In terms of size, small companies will pay the highest increases (1.6% to 1.7%)

The basic wage increases for 2009 will be 1.5% for managers, 1.5% for executives and 1.5% for non-executives.

38% of companies plan to freeze wages in 2008 and 3% of the companies plan to cut wages while a handful of companies plan to have MVC cut.


3.3    Variable Bonus (excluding AWS)

For 2008, the variables bonuses averaged:

2.4 months for Managers
2.1 months for Executives
2.0 months for Non-executives

Highest Paying Sector   - Government & Related (3.1 to 4.0 months)
Lowest Paying Sector   - Electronics Manufacturing (1.1 to 1.4 months)

Large companies paid the highest (2.3 to 2.7 months) while small companies paid the lowest
(1.7 to 2.0 months).

Asia Pacific companies paid the highest (2.3 to 2.6 months) while US companies paid the lowest
(1.7 to 2.1 month).

For this year, bonuses are expected to be significantly lower:

1.7 months for Managers
1.6 months for Executives 
1.5 months for Non-executives

Highest Paying Sector   - Government & Related (2.1 to 2.9 months)
Lowest Paying Sector   - Electronic Components Trading (0.5 to 1.0 months)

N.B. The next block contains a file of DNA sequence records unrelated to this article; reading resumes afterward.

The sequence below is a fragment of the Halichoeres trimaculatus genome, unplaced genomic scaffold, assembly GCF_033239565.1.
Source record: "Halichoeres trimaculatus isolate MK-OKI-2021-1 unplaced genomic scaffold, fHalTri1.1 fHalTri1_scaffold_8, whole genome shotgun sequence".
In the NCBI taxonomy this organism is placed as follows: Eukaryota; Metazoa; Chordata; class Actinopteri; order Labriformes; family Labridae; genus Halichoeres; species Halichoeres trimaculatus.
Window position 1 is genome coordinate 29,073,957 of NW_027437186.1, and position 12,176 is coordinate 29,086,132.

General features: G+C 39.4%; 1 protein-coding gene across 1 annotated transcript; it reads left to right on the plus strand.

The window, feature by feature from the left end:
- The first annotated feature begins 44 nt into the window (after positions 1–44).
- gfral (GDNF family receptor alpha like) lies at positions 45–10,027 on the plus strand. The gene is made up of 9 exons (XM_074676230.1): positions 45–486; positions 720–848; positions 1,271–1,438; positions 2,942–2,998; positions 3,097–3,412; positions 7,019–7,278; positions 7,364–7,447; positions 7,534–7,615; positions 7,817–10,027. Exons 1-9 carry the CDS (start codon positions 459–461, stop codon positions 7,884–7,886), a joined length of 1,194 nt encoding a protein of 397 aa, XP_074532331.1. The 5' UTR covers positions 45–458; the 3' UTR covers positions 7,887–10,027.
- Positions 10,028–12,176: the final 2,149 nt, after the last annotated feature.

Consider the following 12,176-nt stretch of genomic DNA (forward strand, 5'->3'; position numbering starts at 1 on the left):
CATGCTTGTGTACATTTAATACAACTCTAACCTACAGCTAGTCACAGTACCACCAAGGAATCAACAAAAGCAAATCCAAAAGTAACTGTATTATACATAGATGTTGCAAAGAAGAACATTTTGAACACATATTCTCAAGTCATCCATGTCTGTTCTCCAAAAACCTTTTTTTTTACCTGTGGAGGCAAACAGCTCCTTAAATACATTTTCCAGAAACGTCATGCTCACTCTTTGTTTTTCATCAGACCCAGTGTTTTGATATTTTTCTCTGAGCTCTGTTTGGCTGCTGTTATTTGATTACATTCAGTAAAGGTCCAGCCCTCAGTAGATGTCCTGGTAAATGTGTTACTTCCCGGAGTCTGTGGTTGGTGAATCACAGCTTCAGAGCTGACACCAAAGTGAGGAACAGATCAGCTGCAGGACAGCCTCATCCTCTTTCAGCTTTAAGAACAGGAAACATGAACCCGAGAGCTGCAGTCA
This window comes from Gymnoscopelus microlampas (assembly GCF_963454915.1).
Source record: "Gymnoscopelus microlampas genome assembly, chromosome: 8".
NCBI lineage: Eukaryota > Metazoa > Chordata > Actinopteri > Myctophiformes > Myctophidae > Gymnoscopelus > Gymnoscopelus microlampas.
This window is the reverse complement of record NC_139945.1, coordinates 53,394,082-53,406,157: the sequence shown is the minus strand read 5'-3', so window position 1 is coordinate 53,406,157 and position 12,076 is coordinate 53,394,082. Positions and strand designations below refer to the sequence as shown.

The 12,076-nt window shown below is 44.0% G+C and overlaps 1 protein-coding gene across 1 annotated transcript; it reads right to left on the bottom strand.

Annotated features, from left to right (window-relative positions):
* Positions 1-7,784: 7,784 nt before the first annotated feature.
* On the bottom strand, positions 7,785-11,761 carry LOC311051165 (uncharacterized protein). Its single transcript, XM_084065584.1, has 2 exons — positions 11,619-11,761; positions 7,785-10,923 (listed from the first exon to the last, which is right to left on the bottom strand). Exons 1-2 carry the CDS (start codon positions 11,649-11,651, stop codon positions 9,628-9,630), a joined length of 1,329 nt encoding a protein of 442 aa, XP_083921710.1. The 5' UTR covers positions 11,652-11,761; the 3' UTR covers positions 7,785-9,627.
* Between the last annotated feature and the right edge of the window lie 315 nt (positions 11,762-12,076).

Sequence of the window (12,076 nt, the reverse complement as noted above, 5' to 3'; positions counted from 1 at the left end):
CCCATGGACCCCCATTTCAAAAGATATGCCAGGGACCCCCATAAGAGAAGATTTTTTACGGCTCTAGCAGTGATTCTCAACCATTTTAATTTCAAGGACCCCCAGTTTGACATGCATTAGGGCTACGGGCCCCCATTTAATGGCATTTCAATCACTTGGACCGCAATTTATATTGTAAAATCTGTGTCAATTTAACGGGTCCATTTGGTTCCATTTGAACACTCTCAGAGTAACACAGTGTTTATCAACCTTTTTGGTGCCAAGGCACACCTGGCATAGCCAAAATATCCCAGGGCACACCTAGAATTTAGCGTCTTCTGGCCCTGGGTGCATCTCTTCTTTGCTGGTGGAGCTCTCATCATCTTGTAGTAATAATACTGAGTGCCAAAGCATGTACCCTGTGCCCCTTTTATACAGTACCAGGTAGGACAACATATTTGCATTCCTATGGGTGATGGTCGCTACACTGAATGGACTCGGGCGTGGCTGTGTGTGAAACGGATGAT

Large companies will pay the highest (1.8 to 2.1 months) while
Small companies expected to pay the lowest (1.2 to 1.4 months).

Local companies expect to pay the highest (1.6 to 1.9 months) while
US companies expect to pay the lowest (1.2 to 1.5 months).



3.4     AWS

Most companies (75%) paid an AWS averaging 1 month of basic salary.


3.5     Recruitment 

A total of 63% of the companies hired staff last year while 40% of companies hired or planned to hire this year.

The numbers recruited per company last year and for this year are:
















3.6     Retrenchment 

10% of the companies retrenched staff last year. For this year, only 7% have retrenched or plan to retrench.

The average number of people per company retrenched last year and the number to be retrenched this year are: